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How to grow and cut Rhubarb, then eat it!


Rhubarb is an excellent vegetable to grow for new gardeners. This reddish tinged, celery look-a-like is very hardy and extremely frost resistant. In fact, it thrives in cooler weather conditions and is even helped along in its growth by a little spot of frost.

What’s more, insects are rarely a problem when growing rhubarb and only really become one when the weeds are left to grow around the vegetable.

The delicious, yet tart flavour of rhubarb is one that goes incredibly well as part of a crumble or sweetened pie, especially if teamed up with custard or ice cream. Jams containing rhubarb can also be made and stored to be used as a delicious snack later.

Planting and growing rhubarb doesn’t take too much knowledge or thought, and cutting / harvesting it is even less complicated, so we put this article together to tell you how to do all three of these things, but with the most focus on how to cut rhubarb.

Planting and growing rhubarb

The best way to grow rhubarb is by using ‘crowns’. These are young, 1 year old plants that can be bought specifically for planting, and are the easiest to use.


Before planting anything, you need to prep the soil. With rhubarb there is nothing really special that needs to be done, but for a few weeks before you intend to plant, which should be around late Autumn, dig over your soil and add some compost or manure, and remove any stones from the soil that you see the spot you choose for planting should get a good mix of sunlight and shade, and there should be a decent amount of space for the plant to grow into as the leaves can get quite large. Spacing your rhubarb plants about a metre apart should be ok.

Make the holes deep enough so that the top of the crown is just at the level of the surface, but also slightly wider than the plant itself.

After this, all there’s left to do is keep up a regular watering schedule (without over-watering which will damage the plant so you can also use water timer to help ) and wait at least a year before you can reap the rewards of your work.

Adding some more manure at the start of spring, each year, is a good way to keep the plant growing healthily and will give you a heavier crop. Wood chips are never a bad thing to retain moisture either.

How to cut rhubarb

Like we said, it is best waiting until it has been growing at least a year before harvesting rhubarb as it can cause the plant to weaken.

Rhubarb can usually be harvested from the start of spring to the end of summer, and you’ll know that it’s a good time to cut the rhubarb by simply looking at it.

If the stems are over 25cm long, the plant looks healthy, and the stems are a dark pink to dark red colour, it is a good sign that the plant is ready to be harvested. I must note though, that not all varieties will turn red and some will remain green, so look for other signs too.

The Width of the stems is another way to check that they are ready to be cut, and they should be between half and one inch wide.


When you are sure it is the right time, pulling rhubarb from the ground is very easy. All you need to do is hold the stem as close to the base of the plant as possible, and then twist and pull the stem cleanly away from the crown of the plant. Harvesting this way will encourage the roots to grow more in the future.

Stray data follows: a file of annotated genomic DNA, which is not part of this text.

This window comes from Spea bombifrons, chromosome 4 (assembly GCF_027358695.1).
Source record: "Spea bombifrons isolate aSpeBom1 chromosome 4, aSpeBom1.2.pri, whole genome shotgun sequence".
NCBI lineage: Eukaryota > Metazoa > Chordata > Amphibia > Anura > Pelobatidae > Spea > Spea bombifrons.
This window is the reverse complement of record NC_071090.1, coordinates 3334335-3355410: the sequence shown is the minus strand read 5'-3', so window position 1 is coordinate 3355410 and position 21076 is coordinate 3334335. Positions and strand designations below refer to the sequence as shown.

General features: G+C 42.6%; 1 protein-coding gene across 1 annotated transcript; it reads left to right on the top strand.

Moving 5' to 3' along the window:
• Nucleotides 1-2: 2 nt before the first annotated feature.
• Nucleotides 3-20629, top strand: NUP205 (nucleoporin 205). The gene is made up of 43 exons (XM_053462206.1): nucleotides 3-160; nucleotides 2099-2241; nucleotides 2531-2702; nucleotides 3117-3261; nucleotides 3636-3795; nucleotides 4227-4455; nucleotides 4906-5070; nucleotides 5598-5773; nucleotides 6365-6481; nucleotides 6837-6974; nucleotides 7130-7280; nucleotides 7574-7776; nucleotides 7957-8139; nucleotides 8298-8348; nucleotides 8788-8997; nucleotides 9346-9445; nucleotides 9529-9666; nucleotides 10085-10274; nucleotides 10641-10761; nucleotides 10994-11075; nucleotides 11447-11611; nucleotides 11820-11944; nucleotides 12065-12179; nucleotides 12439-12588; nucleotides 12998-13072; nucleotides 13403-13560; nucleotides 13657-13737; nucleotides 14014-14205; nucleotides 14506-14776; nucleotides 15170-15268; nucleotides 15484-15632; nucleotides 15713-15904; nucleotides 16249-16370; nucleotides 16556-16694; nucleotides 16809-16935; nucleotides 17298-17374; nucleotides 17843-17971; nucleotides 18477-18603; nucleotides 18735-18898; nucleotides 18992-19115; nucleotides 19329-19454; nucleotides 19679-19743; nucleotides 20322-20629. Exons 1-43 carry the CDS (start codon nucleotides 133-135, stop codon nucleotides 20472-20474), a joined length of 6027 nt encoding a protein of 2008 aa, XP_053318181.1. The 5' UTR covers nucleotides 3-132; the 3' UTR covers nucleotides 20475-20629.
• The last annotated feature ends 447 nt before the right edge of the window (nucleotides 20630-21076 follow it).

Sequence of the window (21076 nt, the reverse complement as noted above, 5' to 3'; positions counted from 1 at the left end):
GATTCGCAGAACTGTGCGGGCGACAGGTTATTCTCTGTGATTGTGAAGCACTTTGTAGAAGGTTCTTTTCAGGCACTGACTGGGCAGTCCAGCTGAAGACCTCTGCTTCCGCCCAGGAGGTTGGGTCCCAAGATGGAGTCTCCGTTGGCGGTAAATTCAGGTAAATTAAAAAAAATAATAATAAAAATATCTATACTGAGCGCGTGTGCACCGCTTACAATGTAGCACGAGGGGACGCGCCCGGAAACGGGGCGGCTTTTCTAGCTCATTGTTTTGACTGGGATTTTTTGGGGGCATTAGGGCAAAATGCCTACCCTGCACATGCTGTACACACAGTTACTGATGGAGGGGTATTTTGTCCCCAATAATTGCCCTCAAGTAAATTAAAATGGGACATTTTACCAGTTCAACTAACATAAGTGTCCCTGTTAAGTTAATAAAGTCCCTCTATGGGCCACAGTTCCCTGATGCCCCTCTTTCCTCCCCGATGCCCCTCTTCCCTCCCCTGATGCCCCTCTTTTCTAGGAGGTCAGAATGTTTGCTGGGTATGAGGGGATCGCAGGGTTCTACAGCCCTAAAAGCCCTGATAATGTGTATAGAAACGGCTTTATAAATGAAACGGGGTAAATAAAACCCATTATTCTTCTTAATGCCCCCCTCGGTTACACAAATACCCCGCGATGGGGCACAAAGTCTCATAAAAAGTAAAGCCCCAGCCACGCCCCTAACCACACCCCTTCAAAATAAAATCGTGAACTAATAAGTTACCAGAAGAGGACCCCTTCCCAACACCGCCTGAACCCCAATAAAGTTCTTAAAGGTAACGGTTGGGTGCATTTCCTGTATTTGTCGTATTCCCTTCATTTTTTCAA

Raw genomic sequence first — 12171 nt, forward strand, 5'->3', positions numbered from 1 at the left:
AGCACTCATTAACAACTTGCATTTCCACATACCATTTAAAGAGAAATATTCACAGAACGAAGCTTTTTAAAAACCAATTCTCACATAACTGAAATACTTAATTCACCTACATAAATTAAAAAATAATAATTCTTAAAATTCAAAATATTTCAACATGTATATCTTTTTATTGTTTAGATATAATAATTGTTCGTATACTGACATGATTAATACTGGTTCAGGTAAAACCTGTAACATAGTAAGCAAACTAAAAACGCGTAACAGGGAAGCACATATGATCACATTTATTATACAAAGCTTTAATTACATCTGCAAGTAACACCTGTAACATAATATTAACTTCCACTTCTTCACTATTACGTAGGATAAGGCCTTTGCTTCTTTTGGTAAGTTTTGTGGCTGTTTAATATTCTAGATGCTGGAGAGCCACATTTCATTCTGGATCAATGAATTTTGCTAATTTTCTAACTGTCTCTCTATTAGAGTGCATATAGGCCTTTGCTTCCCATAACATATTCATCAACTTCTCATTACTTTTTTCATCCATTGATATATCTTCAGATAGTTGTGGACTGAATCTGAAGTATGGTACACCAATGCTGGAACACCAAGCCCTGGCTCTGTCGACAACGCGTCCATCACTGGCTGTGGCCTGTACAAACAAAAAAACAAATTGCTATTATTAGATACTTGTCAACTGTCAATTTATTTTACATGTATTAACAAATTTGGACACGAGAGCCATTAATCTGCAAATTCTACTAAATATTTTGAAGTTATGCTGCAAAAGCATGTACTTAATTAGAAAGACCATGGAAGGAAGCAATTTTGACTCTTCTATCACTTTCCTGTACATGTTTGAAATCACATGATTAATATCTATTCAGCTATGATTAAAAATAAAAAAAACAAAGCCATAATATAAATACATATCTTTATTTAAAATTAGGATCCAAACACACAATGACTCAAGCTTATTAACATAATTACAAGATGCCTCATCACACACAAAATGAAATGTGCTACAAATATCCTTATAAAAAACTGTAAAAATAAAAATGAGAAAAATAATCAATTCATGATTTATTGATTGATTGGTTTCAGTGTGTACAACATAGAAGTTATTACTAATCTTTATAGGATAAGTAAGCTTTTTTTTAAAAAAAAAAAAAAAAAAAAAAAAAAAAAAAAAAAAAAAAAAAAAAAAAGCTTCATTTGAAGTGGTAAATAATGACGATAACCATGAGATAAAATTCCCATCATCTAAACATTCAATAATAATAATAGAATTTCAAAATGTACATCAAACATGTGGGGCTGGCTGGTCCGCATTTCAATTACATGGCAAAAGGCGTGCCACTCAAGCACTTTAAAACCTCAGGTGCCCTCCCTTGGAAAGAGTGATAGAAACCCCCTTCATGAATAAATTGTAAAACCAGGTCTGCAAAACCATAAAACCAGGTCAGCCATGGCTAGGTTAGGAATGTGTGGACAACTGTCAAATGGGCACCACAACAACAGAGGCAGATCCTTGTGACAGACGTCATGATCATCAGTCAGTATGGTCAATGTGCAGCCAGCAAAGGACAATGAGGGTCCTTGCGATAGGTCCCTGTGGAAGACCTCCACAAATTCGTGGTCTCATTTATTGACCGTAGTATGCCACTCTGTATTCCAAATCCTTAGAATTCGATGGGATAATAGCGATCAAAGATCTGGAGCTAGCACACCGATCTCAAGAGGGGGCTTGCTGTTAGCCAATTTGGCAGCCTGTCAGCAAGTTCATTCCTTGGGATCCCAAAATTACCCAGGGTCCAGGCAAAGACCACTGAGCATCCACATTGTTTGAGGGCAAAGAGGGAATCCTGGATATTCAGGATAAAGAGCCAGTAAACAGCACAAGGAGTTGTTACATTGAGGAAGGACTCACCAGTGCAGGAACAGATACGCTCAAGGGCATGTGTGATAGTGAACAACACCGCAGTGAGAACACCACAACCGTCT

If you are having a hard time twisting and pulling the stems off, which does sometimes happen, you can clip it off near to the base with some everyday garden shears, being careful not to damage any other part of the plant, especially the main bulb.

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It is important for the health of the plant, and future yields, that you don’t completely strip the plant of its stalks and only remove a third of them, leaving the others on the plant. Once you have removed the stalks, you now need to remove the leaves from them. This is because the leaves of the rhubarb plant are actually toxic to us when eaten, and not something that should go anywhere near our mouths.

They do, however, make a good addition to any compost heap you’ve got going on, so feel free to throw them on there once they’re removed. If you see any flowering or broken stalks, you should remove them immediately, as they both disrupt the growth of healthy stalks in their own way. Broken stalks are the worst because they can invite disease. Wilting leaves are another thing that you can do without, as are ones that have been feasted upon by insects, so remove and dispose of them too.

Finally, if you see that the stems have turned brown at the base and have gotten soft, it’s probably a sign of crown rot, which is a fungal infection and is caused by infertile or badly drained soil, or when there are too many weeds nearby. You can’t really do anything once the rot is set in, so you’ll have to dig up the plant and throw it away I’m afraid.


Once you have your stalks with the leaves removed, and you’ve washed them with water, you just need to cut a slit into them with a knife and peel off the fibres in long strips. After that you cut the rhubarb up as you like and it’s time to start cooking.

That’s all you really need to know how to cut rhubarb as a beginner gardener. Plant according to our directions, making sure the soil is weed free and prepped well with compost or manure, wait until the stalks are long and the right width, and pull or cut them as described. Enjoy.

If you are interested in some slightly more advanced growing techniques for your rhubarb plants, you can look into ‘dividing’ and ‘forcing’, but for starters, sticking with the basics is best and it’ll get you off to a great start.